How much money do you earn? Asking this question to people yields a variety of different responses. You’ll hear everything from a direct figure, to “not enough,” or “that’s none of your business.”
So, what does the average American earn, and where are you on the national scale on income earners? There’s plenty of data to show that the average savings of the population are meager, with a large percentage of millennials and Gen-X’ers have zero net-worth and no savings.
However, income and savings are two very different concepts. If a person has no savings, they could still have a high salary, but more expenses. Understanding your spending habits plays a role in your savings and income, but we’ll save that for another post.
In this article, we’re going to unpack the average American income using data available from reliable sources. We’ll also discuss the current state of the economy, and how it affects wage growth into the future. Finally, we’ll provide you with a pragmatic solution to increase your annual income.
- 1 The Data
- 2 How These Systems Work
- 3 Who are the 1-percent?
- 4 Middle-Class America – The 50-Percent
- 5 US Census Data for Median Household Income
- 6 Median Income for Households, Listed by Age
- 7 How Does Education Affect Average Income?
- 8 Why the Recovery Failed Middle-Class America
- 9 The Issue of Rising Student Debt
- 10 The Economy and Average Incomes into the Future
- 11 Wrapping Up – Increase Your Income to Survive
Certain government agencies track public financial information about all US households. These institutions are interested in calculating median wage figures across broad demographics nationally.
The Social Security Administration (SSA) – This intuition tracks all earners that contribute to Medicare and Social Security programs. Therefore, the SSA has access to information such as wage statistics.
The US Census Bureau (USCB) – This institute provides information on the Current Population Survey (CPS), as well as the Annual Social and Economic Supplements (ASEC).
How These Systems Work
The key take away here is that the SSA collects actual wage data, and the Census Bureau estimates values from conducting surveys. Another essential difference between the data they provide is that the USCB collects household data, while the SSA collects individual data.
According to data from the US Census Bureau in 2018, median household income in the United States was $63,179, a steady increase from 2017s figure of $61,372.
The SSA Average Wage Index (AWI) – The SSA calculates the national average wage index using compensation subject to Federal income taxes, reported by taxpayers on their W-2 Forms. The data accounts for sources of income as well, such as wages, commissions, and tips. However, this index doesn’t account for a household’s entire annual income.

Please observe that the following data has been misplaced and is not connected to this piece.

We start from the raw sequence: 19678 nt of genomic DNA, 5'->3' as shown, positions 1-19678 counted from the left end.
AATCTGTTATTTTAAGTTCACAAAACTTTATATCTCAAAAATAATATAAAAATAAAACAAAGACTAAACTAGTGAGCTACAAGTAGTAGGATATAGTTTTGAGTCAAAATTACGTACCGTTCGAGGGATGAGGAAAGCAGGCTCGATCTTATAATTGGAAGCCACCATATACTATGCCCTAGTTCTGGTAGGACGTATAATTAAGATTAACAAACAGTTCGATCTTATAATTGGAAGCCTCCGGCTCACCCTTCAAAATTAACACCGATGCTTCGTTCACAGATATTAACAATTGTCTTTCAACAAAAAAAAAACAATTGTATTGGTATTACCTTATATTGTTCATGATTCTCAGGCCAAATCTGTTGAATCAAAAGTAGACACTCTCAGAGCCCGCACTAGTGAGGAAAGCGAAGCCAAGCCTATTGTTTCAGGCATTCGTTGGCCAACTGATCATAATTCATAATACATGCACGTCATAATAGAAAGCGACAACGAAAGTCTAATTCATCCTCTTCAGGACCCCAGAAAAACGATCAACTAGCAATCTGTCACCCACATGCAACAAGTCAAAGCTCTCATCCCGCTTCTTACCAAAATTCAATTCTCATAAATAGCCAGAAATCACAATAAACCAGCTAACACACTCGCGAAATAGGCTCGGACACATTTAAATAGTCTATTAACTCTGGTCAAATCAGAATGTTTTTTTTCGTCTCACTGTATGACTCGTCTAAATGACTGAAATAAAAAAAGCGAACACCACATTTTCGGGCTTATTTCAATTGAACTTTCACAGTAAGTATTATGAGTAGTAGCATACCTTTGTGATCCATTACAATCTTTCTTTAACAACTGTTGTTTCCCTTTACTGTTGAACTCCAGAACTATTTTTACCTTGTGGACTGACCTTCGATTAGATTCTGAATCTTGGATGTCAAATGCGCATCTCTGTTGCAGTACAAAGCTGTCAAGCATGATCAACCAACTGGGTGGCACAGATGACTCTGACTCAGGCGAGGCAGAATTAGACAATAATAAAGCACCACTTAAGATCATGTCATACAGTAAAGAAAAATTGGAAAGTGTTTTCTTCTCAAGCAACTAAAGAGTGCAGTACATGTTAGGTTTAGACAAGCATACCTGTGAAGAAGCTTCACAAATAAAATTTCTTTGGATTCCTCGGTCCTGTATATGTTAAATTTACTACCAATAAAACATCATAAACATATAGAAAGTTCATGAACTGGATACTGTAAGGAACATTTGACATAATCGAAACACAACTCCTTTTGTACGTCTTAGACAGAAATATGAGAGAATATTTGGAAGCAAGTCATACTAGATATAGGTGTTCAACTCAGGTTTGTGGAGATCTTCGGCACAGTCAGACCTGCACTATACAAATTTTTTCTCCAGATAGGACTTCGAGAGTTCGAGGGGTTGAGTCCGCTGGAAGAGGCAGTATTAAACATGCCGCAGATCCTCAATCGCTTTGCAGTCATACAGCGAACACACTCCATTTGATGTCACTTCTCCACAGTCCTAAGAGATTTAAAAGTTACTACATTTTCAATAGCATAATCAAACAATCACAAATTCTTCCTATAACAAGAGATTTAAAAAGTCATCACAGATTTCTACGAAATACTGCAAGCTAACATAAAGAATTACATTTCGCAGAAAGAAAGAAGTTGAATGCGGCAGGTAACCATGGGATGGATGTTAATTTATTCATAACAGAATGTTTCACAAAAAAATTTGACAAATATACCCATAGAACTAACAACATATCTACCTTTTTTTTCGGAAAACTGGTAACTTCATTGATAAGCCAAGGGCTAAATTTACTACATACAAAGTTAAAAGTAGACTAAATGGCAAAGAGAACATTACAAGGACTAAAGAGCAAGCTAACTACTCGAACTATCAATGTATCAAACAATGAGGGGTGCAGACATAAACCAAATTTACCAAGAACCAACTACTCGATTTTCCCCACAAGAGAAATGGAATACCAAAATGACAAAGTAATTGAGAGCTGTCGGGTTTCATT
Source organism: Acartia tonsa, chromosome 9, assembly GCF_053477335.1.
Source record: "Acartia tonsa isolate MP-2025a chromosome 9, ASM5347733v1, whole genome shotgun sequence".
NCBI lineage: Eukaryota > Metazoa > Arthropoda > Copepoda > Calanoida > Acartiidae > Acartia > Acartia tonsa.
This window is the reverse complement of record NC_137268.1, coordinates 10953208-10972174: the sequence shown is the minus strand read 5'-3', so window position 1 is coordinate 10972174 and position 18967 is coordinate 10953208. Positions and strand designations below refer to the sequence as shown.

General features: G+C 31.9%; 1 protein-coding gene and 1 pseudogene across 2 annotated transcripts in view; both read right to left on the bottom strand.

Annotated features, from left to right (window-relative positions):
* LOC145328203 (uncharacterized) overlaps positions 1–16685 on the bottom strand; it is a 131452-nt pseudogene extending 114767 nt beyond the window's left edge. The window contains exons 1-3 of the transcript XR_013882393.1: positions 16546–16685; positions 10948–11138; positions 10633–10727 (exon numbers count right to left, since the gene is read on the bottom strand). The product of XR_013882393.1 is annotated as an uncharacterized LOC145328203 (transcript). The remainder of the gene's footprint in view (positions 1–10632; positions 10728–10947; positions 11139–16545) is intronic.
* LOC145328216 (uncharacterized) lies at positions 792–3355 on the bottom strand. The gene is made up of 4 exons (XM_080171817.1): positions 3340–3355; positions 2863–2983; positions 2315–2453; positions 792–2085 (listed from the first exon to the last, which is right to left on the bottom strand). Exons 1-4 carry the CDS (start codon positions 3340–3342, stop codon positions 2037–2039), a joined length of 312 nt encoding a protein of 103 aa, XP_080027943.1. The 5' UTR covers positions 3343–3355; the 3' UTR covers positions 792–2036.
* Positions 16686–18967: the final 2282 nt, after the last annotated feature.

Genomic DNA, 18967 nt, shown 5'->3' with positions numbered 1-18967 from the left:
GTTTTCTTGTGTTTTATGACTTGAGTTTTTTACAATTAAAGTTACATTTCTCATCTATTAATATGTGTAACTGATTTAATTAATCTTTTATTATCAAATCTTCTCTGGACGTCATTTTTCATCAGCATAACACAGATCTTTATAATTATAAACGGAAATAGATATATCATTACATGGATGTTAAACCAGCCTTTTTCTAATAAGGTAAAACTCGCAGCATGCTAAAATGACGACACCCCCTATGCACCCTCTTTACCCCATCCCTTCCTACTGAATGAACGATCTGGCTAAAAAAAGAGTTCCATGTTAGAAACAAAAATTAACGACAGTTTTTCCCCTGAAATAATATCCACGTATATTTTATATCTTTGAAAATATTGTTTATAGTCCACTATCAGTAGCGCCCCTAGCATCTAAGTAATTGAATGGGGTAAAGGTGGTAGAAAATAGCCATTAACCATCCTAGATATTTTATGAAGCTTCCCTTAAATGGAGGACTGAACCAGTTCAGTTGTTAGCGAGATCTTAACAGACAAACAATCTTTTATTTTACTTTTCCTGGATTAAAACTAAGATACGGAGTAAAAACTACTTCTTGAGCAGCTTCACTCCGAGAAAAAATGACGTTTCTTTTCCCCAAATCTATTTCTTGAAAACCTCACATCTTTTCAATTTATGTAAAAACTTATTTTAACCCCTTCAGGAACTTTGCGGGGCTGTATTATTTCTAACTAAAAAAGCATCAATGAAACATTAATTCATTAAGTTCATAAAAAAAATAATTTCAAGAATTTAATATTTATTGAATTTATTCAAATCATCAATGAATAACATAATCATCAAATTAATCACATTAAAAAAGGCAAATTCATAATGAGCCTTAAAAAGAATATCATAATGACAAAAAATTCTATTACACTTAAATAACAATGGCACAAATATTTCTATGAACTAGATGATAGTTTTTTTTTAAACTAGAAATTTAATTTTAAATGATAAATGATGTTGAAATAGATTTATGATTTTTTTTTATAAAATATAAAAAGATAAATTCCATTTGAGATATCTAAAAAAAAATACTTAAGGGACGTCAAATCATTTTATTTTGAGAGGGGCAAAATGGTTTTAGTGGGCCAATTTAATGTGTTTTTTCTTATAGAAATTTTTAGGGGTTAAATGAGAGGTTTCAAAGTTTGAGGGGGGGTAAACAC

Instead, the AWI is a measure of how much taxpayers earn at their job or through their business activities. This index does not account for investor returns that produce income, such as capital gains and dividends.
A quick clarification on the SSA numbers – The system produces two “average wage” figures.
The first figure is the average wage, and the second is a calculation that uses the previous year’s number, multiplied by the annual percentage change in average salaries.
According to data from the SSA, average wages in 2017 were $48,251.57, using the first method of calculating actual data. The second number, calculated by multiplying the previous year’s average by the annual change in wages, comes to $50,321.89. That’s a difference of more than $2,000 in the results from both calculations.
Who are the 1-percent?
This fact might come as a surprise, but the top 1-percent of income earners in the United States earn $250,000 per year. Sure, $250,000 per annum is a healthy salary to be taking home to the family, but we bet you were expecting a far higher figure.
If you’re curious about how rich the rich really are, take these statistics into mind.
- As of 2018, there were 205 American households out of 165,438,239, that have wages above $50-million. This fact makes these households part of the top 0.0000000123913-percent. In 2016, there were only 143 with this level of income.
- There are nearly 750-million households that earn more than $1-million in income annually.
Of course, these figures don’t account for the profits from other investments made by these elite households.
Middle-Class America – The 50-Percent
We’ve all heard the stories about how middle-class America is shrinking away as the global economy slows down. However, it may surprise you to learn that more than 50-percent of earners make more than $29,999.99 per year. The number of taxpayers earning under $30,000 per year, accounts for more than 48-percent of the United States population.
The 2018 Poverty Guidelines suggest that and family of four bringing in an annual household income of less than $25,100, is under the poverty line. These figures are $28,870 in Hawaii and $31,380 in Alaska.
US Census Data for Median Household Income
The 2018 Census data has a slightly different organization to the SSA. Since the Census Bureau calculates household income, the census tries to establish a broader range based on demographics and locations across the nation.
Both sets of data help establish an idea of the real figure for national average income. The Census Bureau calculates median household income at $63,179 in 2018, with the mean household income being $90,021.
Median Income for Households, Listed by Age
Here is the Census data for median household incomes by age groups, see where you line up on the table.
- 15 – 24: $43,531
- 25 – 34: $65,890
- 35 – 44: $80,743
- 45 – 54: $84,464
- 55 – 64: $68,951
- Under 65: $71,659
- Over 65: $43,696
When we look at this income average, it’s sobering when we compare it with the national savings average, and net worth data.
How Does Education Affect Average Income?
Do people with a degree earn more than those that only have a high school education? Yes, the figures undeniably show that skilled professionals with degrees are among the nation’s top earners. However, it fails to take into account unemployment rates of people that have qualifications, loads of student debt, and no job opportunities.
The 2014-figures available show the following numbers;
- Less than a high school diploma – $488 per week, or $25,376 per year.
- High-school diploma – $668 per week, or $35,776 per year.
- Some college or an associate degree – $761 per week, or $39,572 per year.